Submitted to: Biological Control
Publication Type: Peer Reviewed Journal
Publication Acceptance Date: 10/1/1997
Publication Date: N/A
Citation: N/A Interpretive Summary: Trichogramma spp., which are tiny parasitic wasps that attack the eggs of more than 400 pest species, are among the most widely used biological control agents in the world. The vast majority of the Trichogramma release for biological control programs are reared on factitious hosts. This in vivo rearing increases production costs and limits production capacity. The use of an artificial diet based in vitro rearing system would significantly reduce production costs and health hazards associated with Trichogramma rearing while permitting the use of automated rearing systems, which will significantly increase production capacity. Our findings show that Trichogramma females from larger hosts are larger and that larger females parasitized more artificial host eggs and deposited more eggs than did females from small hosts. These findings indicate the need to provide sufficient artificial diet and prevent overcrowding in an in vitro rearing system.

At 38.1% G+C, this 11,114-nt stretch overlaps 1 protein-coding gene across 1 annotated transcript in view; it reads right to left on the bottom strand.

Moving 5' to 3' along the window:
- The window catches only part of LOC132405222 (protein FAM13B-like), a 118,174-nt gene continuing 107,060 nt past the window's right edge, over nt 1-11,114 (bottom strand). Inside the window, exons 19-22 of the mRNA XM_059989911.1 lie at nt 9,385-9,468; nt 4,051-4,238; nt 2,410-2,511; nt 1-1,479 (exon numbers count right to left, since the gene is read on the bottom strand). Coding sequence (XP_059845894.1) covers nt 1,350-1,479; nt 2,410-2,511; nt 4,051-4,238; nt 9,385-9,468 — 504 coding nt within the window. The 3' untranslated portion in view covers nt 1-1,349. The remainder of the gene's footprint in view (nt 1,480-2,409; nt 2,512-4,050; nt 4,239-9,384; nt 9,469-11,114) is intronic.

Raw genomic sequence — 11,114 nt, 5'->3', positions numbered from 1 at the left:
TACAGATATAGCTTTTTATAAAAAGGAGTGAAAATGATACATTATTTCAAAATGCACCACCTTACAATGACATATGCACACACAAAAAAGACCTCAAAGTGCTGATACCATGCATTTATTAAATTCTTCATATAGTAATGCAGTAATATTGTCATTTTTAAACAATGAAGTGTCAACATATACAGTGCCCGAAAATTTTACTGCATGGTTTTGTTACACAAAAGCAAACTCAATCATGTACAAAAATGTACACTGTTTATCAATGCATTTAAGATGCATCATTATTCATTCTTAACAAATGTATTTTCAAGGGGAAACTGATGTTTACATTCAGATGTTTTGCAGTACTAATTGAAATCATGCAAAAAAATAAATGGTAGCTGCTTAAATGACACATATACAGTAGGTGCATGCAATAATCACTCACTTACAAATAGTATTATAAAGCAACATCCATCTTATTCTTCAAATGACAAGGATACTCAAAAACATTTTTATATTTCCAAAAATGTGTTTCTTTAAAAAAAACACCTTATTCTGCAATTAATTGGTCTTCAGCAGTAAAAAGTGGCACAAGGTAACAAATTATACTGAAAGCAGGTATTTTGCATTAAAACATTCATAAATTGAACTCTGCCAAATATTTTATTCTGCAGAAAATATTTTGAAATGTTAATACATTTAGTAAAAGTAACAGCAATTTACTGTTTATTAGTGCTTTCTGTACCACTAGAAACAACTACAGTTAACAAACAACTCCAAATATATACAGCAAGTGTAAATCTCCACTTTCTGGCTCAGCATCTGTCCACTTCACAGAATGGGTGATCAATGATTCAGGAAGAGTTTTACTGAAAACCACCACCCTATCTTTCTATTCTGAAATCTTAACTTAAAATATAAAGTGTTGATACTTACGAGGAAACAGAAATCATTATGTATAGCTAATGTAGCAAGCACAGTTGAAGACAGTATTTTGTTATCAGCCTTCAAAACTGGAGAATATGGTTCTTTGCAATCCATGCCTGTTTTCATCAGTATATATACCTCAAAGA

Technical Abstract: The size (body length) of Trichogramma pretiosum Riley and Trichogramma minutum Riley adult females is, to a great extent, dependent on the size of the host eggs on which they developed. The size of Trichogramma females is positively correlated with their fecundity. Two kinds of artificial eggs were used, wax artificial eggs (WAEs) and stretched plastic artificial eggs s(SPAEs), with oviposition stimulus to induce females reared on different hosts to oviposit. Trichogramma pretiosum reared on Helicoverpa zea (Boddie) and Manduca sexta (Linnaeus) eggs attacked 80.0 to 83.3% of WAEs compared to the 49.5% of eggs attacked when the parasitoid was reared on Sitotroga cerealella (Oliver) eggs. Trichogramma minutum reared on H. zea eggs, an artificial diet, or S. cerealella eggs oviposited in 76.2, 89.3 or 30.9%, respectively, of SPAEs.